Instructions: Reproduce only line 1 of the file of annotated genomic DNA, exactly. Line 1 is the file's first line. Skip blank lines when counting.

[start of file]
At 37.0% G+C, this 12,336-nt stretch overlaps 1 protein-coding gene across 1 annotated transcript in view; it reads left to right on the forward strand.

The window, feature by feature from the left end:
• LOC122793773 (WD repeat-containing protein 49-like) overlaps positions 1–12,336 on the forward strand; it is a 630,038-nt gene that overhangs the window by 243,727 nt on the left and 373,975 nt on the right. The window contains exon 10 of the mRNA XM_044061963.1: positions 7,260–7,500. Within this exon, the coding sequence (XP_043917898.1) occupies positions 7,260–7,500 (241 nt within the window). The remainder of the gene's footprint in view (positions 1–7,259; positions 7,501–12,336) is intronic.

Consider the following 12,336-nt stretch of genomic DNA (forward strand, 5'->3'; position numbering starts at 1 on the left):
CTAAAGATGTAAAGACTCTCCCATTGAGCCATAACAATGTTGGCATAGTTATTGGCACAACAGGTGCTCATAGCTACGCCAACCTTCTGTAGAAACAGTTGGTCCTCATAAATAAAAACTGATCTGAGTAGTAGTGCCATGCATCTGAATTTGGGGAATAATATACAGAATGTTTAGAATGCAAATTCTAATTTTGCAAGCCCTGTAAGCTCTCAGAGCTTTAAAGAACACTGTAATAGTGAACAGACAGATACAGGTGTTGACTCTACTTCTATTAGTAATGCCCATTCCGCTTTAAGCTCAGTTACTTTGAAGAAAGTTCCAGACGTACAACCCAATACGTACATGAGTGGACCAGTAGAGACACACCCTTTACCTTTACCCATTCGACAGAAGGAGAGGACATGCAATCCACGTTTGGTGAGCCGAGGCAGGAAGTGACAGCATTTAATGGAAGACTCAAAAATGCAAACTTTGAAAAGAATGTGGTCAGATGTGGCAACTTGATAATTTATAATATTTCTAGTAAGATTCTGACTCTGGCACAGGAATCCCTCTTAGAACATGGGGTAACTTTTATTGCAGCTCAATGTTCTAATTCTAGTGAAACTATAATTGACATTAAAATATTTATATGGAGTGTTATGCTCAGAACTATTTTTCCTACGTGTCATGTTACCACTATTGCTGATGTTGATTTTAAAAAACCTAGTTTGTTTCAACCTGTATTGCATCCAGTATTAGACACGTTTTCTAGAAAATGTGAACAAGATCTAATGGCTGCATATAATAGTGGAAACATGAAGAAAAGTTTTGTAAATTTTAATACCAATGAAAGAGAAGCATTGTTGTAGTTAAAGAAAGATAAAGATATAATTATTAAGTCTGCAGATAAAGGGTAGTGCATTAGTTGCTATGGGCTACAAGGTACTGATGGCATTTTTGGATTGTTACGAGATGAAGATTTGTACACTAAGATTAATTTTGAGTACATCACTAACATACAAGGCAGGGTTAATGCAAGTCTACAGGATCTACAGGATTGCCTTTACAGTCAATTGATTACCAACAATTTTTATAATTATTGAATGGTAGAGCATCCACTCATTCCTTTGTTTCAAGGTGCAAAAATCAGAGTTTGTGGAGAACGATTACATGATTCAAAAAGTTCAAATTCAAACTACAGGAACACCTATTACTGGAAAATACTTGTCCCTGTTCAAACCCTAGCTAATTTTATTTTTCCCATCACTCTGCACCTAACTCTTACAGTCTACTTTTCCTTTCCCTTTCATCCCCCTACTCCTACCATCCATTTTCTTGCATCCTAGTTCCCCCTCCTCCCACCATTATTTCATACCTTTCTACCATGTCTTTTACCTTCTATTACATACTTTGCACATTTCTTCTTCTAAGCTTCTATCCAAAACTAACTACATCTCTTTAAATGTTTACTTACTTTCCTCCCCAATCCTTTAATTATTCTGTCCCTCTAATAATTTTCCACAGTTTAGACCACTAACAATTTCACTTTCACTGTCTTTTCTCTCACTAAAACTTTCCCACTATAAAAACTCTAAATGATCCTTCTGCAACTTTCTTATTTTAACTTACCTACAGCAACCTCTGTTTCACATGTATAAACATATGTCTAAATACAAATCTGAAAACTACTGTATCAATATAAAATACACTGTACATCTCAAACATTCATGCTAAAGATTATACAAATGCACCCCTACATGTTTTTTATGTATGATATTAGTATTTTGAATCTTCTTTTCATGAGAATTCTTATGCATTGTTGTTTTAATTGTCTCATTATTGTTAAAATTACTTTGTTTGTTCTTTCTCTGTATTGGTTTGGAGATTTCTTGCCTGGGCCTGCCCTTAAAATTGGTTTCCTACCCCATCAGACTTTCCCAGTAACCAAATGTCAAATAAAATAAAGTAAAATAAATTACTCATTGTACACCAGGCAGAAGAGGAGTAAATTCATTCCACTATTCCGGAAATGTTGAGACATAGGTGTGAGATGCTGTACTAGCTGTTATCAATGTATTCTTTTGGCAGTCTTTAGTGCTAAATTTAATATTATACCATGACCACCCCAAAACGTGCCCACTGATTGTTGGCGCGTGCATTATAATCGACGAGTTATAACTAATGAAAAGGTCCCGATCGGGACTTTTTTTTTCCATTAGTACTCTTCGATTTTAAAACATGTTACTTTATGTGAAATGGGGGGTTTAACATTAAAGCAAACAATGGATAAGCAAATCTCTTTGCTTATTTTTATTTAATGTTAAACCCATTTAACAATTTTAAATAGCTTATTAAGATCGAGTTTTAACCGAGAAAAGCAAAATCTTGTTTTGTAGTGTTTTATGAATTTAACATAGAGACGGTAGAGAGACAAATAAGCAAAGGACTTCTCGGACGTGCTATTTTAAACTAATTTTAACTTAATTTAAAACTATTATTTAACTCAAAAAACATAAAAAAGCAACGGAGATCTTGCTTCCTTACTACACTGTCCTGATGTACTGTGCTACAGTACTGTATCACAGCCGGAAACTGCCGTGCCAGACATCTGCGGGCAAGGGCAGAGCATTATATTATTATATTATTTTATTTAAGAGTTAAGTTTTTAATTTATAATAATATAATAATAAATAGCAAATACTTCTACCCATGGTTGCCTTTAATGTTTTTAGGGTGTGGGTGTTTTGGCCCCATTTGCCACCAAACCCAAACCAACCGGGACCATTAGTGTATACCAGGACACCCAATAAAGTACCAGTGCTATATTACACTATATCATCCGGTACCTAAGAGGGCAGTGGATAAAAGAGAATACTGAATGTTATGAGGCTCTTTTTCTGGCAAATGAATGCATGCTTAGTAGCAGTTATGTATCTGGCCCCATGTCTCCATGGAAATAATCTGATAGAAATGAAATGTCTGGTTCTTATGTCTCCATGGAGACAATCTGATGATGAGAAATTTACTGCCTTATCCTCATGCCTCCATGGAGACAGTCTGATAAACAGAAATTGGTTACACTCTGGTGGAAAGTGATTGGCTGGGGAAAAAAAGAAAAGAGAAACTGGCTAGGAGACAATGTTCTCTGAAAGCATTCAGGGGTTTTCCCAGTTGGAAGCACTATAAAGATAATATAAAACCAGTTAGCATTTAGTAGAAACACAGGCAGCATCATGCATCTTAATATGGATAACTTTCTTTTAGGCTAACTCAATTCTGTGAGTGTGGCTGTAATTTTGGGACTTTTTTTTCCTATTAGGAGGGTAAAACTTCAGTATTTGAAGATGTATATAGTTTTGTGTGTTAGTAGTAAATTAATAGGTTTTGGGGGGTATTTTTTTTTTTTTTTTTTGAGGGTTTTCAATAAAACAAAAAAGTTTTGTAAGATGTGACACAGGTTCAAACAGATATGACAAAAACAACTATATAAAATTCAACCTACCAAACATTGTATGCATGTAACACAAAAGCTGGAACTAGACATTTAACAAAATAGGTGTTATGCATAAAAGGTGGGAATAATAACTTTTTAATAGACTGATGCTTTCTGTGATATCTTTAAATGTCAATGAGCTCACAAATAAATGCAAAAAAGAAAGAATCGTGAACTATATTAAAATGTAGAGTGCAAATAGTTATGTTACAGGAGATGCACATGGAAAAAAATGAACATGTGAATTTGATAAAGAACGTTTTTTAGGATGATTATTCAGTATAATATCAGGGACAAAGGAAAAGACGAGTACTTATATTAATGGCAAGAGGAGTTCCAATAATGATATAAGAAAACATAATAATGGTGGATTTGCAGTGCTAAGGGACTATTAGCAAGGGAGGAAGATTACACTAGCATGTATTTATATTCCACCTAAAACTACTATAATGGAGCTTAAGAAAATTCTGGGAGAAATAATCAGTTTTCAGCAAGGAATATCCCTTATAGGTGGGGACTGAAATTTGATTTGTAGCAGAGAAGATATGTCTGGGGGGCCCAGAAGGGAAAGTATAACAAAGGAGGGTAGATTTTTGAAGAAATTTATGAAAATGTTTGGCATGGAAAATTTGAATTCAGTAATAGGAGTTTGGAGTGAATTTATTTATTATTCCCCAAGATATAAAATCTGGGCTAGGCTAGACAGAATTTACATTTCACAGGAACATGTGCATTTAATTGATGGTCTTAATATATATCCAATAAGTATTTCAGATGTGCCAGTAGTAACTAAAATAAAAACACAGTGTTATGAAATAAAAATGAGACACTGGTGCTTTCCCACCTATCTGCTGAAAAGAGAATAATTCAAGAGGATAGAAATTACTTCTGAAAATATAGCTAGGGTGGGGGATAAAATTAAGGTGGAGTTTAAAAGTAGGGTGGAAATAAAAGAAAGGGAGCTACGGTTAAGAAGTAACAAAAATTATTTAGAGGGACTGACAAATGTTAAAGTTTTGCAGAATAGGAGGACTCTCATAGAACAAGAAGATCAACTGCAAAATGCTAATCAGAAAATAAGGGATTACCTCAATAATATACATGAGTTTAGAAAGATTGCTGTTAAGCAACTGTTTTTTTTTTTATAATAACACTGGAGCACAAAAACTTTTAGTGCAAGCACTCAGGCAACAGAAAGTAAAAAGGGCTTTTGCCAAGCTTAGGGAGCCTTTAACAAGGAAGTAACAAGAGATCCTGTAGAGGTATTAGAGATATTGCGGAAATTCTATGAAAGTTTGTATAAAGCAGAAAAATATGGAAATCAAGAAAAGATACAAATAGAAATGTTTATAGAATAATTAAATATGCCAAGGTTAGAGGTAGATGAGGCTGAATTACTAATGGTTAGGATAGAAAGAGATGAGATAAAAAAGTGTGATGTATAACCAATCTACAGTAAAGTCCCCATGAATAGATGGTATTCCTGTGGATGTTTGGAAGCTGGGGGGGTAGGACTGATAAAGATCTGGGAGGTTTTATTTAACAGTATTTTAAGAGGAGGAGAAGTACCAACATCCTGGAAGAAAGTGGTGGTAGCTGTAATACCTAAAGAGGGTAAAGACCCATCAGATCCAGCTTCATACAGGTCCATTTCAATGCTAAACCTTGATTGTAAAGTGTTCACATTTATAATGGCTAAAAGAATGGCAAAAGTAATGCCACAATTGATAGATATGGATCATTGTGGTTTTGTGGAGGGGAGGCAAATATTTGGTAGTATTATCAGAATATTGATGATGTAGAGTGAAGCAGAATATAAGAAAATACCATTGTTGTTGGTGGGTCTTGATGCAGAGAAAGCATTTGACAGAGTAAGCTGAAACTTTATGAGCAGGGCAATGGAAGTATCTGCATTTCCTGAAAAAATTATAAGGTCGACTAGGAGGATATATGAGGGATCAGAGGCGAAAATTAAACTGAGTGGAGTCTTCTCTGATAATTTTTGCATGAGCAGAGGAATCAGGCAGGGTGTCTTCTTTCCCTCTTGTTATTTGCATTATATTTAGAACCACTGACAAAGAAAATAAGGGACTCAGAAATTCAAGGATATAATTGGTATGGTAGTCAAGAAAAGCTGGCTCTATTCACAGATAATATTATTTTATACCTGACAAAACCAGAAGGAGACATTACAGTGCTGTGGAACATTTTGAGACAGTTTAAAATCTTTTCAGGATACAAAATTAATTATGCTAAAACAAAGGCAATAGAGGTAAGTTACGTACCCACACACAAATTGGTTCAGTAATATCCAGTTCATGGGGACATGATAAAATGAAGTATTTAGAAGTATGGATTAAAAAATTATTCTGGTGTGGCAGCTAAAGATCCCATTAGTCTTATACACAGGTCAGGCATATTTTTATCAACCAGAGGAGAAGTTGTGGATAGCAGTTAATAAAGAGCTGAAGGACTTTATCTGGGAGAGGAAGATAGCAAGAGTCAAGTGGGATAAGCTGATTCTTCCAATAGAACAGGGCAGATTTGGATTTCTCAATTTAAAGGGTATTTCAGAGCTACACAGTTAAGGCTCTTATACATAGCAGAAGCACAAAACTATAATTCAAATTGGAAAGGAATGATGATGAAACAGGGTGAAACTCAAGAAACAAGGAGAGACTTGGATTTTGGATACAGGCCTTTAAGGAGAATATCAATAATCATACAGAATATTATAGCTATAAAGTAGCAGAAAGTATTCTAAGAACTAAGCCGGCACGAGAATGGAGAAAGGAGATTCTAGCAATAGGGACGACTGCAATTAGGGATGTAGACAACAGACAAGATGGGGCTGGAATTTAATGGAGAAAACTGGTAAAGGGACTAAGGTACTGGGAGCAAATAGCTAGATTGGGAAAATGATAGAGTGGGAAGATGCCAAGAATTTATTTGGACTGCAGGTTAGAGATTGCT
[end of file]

At 37.0% G+C, this 12,336-nt stretch overlaps 1 protein-coding gene across 1 annotated transcript in view; it reads left to right on the forward strand.